He noted that previously, most public servants were groomed through traditional and faith-based schools with morals and feared God, a reason why they served the public interest, not themselves.

Komakech urged religious and cultural institutions to join the Government in the fight by instilling moral values among those they lead in their communities.

“But even when the IG has been established; they have sunk into the middle of this fight. The laws that were created then that are supposed to function and facilitate the inspectorate cannot be operational because the challenge at hand is greater than what the institution was created to fight,” he said.

Review of laws

Komakech said even the laws that establish the IG need to be reviewed and amended to ensure that the inspector general of government (IGG) begins to bite all those who are suspected.

“Our laws only look at the institutions to be the ones to prove that the citizens are corrupt. But the logic should be the other way round. The laws should ensure the individuals that are suspected to have stolen public money prove that all they acquired, was acquired legally and if they fail to prove they must go to jail,” he said.

“But as of now we have put all assignments on the Government to prove, and that is why we can’t fight corruption through the established institutions. Even the sentences are very light.”

The former Gulu legislator said corruption must be upgraded to crimes against humanity alongside genocide and murder among others so that those found guilty go for life imprisonment.

“We need to strengthen the Director of Public Prosecution, IGG and police structure.

The Police are only strong on chasing petty offenders, but have no ability to move on these big fish that always swim in our waters,” he noted.

Review laws

Komakech said even the laws that establish the IG need to be reviewed and amended to ensure that the IGG begins to bite all those who are suspected.

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Dinner viewing | Courthouse News Service





August 8, 2022

When a reader asks for advice, I’m here to give it. Today, I solve your dinner television viewing dilemma.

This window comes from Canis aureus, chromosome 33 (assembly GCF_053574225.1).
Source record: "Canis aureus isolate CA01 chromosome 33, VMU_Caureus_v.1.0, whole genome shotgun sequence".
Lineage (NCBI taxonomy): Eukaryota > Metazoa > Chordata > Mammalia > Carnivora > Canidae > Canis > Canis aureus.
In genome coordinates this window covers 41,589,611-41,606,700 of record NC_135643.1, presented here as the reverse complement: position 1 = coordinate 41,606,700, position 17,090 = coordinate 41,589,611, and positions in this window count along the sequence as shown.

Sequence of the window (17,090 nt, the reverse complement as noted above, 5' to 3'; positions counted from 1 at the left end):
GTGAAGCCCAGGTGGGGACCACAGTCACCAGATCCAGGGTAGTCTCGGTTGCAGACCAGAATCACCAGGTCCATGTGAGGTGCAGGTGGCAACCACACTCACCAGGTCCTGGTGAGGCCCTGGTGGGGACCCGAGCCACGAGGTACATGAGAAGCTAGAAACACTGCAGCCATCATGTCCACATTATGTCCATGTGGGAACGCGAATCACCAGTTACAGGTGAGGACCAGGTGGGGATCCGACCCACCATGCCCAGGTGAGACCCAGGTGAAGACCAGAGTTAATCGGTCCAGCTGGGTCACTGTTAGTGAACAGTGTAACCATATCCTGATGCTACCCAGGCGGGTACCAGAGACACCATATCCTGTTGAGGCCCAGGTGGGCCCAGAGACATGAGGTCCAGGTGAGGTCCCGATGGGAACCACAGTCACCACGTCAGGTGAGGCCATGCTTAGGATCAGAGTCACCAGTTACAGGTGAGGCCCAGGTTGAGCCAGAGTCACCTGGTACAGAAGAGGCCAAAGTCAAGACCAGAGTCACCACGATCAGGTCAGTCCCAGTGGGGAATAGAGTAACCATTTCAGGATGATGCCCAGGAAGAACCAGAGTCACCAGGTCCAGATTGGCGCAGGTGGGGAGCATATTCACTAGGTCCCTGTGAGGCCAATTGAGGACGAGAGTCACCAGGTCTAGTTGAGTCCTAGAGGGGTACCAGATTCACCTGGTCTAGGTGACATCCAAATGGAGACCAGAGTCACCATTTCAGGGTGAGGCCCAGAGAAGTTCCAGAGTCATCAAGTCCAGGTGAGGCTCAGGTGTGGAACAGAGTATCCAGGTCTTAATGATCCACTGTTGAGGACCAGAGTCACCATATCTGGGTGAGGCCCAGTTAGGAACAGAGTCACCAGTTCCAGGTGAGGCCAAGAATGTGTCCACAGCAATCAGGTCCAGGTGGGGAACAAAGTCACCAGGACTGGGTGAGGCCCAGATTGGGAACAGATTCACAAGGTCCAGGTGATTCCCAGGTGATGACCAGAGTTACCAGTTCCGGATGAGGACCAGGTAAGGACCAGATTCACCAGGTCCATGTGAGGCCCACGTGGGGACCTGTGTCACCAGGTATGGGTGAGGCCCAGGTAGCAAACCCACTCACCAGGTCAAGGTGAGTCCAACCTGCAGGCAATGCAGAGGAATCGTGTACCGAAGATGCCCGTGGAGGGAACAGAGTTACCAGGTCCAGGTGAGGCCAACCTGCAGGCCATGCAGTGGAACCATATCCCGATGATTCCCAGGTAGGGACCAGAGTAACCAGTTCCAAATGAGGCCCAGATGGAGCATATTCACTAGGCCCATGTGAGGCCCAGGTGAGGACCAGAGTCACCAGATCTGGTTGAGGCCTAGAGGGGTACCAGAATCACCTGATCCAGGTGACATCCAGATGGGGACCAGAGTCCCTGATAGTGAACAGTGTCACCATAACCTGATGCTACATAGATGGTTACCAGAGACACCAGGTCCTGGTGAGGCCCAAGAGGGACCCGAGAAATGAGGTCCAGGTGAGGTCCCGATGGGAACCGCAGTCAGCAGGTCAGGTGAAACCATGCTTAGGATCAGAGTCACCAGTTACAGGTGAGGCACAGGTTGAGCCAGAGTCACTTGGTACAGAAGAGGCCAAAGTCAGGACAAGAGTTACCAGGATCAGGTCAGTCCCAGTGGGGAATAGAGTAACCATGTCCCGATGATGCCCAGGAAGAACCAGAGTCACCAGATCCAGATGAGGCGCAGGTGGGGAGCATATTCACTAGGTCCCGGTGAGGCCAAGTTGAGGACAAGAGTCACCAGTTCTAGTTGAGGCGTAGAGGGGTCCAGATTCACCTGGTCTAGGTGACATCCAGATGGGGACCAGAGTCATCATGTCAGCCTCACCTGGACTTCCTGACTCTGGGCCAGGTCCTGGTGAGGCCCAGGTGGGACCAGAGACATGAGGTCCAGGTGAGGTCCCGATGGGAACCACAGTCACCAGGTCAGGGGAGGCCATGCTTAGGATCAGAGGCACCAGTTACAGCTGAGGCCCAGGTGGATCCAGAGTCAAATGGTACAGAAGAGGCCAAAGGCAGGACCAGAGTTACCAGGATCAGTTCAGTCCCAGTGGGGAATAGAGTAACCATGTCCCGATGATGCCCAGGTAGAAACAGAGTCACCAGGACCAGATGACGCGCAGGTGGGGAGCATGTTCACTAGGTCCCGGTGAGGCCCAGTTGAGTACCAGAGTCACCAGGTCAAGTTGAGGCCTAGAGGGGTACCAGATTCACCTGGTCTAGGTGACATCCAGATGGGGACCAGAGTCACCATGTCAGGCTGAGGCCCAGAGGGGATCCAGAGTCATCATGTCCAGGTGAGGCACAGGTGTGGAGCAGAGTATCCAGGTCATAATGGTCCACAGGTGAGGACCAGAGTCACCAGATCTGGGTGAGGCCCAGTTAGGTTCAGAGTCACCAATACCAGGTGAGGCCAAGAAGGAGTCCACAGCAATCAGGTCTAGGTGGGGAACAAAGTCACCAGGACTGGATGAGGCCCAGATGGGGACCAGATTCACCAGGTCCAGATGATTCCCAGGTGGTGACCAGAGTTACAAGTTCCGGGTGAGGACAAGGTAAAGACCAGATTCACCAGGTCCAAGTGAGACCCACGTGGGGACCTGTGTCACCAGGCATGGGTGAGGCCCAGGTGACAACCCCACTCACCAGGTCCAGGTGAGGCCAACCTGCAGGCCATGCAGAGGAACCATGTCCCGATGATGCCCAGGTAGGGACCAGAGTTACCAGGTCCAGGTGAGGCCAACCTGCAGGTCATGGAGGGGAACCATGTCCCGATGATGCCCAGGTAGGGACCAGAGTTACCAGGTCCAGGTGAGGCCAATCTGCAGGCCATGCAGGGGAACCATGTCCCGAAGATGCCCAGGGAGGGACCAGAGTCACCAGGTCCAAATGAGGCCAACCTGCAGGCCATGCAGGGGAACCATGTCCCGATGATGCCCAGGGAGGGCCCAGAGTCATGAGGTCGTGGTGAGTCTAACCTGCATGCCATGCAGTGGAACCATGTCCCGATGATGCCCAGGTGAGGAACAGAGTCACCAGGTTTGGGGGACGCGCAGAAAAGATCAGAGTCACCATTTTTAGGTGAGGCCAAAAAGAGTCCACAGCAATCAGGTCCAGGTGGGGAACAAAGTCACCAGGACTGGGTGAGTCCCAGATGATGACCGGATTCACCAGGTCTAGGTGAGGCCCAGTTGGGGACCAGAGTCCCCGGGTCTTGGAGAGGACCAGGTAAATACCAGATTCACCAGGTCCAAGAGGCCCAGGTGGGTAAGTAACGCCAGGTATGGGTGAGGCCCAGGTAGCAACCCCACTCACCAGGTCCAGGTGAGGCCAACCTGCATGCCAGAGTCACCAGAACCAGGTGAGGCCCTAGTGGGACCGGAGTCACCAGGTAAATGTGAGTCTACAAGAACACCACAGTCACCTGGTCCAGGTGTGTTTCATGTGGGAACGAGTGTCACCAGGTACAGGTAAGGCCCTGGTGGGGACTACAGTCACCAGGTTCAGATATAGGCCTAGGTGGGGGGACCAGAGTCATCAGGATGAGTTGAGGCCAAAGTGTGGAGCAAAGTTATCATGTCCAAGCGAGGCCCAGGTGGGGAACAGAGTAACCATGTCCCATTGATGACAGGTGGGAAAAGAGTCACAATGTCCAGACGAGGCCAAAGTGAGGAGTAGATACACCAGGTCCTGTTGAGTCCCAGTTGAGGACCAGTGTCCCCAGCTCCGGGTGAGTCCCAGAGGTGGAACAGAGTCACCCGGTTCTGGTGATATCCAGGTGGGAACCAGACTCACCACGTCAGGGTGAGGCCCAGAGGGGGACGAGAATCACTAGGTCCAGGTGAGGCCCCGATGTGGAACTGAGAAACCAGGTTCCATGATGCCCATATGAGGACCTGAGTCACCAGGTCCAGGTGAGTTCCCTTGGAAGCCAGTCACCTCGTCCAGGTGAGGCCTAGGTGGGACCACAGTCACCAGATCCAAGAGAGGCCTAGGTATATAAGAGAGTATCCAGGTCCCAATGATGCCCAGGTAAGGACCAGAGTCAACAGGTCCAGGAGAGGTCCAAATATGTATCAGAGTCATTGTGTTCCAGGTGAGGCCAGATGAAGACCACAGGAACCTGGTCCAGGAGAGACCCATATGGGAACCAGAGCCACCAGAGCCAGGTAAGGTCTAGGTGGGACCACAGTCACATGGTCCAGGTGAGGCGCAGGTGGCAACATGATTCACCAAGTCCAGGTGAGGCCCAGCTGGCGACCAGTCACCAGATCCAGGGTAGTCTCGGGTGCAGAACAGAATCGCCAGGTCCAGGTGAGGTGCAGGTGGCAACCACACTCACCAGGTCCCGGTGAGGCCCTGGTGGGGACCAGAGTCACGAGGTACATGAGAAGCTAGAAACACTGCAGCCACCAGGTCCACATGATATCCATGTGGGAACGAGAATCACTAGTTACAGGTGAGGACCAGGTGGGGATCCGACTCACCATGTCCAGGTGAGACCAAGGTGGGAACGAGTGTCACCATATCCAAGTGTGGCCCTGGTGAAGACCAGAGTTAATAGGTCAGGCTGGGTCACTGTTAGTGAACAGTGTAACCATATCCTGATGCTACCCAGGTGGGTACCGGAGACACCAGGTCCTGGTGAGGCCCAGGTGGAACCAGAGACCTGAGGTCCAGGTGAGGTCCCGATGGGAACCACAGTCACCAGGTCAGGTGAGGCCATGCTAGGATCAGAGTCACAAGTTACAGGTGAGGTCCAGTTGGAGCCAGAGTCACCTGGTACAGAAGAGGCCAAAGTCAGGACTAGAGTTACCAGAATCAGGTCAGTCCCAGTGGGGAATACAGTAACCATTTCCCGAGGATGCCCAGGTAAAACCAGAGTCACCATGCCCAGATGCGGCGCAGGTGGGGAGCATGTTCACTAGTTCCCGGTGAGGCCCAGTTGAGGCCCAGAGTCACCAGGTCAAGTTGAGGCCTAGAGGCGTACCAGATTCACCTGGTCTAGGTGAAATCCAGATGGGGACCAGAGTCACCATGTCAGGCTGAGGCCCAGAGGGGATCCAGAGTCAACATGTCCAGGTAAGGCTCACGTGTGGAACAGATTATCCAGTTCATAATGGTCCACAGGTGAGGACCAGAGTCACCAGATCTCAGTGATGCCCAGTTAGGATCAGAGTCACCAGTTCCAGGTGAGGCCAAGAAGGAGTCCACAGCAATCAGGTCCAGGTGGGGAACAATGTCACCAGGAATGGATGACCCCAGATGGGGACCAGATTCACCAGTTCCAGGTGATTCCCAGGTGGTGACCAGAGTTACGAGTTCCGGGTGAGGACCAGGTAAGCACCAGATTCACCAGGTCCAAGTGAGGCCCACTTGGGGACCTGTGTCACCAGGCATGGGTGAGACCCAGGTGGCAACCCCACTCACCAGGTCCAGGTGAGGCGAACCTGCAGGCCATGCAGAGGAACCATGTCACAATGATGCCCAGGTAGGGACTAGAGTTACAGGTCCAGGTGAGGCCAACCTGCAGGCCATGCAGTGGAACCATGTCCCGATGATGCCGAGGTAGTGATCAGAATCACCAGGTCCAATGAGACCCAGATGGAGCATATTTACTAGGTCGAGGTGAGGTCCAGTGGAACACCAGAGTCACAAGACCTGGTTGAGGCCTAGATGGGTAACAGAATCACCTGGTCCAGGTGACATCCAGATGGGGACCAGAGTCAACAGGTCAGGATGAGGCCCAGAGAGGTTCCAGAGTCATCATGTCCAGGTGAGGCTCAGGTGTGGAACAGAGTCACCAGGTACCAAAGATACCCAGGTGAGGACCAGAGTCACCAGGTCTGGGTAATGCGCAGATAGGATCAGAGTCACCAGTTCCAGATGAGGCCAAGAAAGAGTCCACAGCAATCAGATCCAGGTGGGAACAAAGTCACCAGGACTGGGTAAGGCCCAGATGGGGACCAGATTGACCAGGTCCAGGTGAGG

We try to provide answers when we get questions.

A reader writes:

I’m tired of the Trump fixation. I’m kinda tired of the news in general. Just don’t know what else to watch with dinner.

Dear Reader:

Can’t blame you. Trump fixation has surpassed Oxycontin/opioid abuse as the leading cause of debilitation, crime, and erosion of family values in the U.S today.

But we all need something to watch with dinner.

Fortunately, I have recommendations for stimulating non-Trump dinner viewing. Please note that the descriptions below contain spoilers:

FBoy Island. Before you read any further, be warned that I’m going to give away part of the shocking ending to Season 1.

Legal professionals will be fascinated by this tropical romp that poses the question: does promissory estoppel apply to a reality television show?

In a mind-boggling twist in the first season’s last episode, a winning contestant was denied his prize just because he was an fboy. (If you don’t know what an fboy is, that’s probably a good thing.)

Can the winning/losing contestant sue?

Can fboy mistreatment in general be grounds for a class action?

You’ll while away many hours discussing these issues during and after dinner.

She-Hulk, Attorney-At-Law. This series hasn’t premiered yet, but I’m going to assume it’s wonderful. Finally, super villains are going to get the justice they deserve.

Consider this fictional methadone for Trump fixation fantasies.

Dopesick. Take your mind off one plague by fondly remembering the last one. Not only is there pain and misery, but you also get government incompetence and corruption.

The James Comey chicken scene is particularly delightful.

Bullsh*t The Game Show. If you don’t know an answer, just make it up. There’s no better reflection of modern times.

The Iron Chef. Your dinner may be crap but at least you can look at something delicious. This can be a great way to lose weight – you’ll be so disappointed in your own food, you won’t want to eat it.

Hope this helps, Reader. If these programs don’t do it for you, try skipping dinner. Trump fixation on a full stomach can lead to nausea.

Cops gone wild. I’m probably imagining it, but it seems that cops-gone-rogue stories have been getting weirder.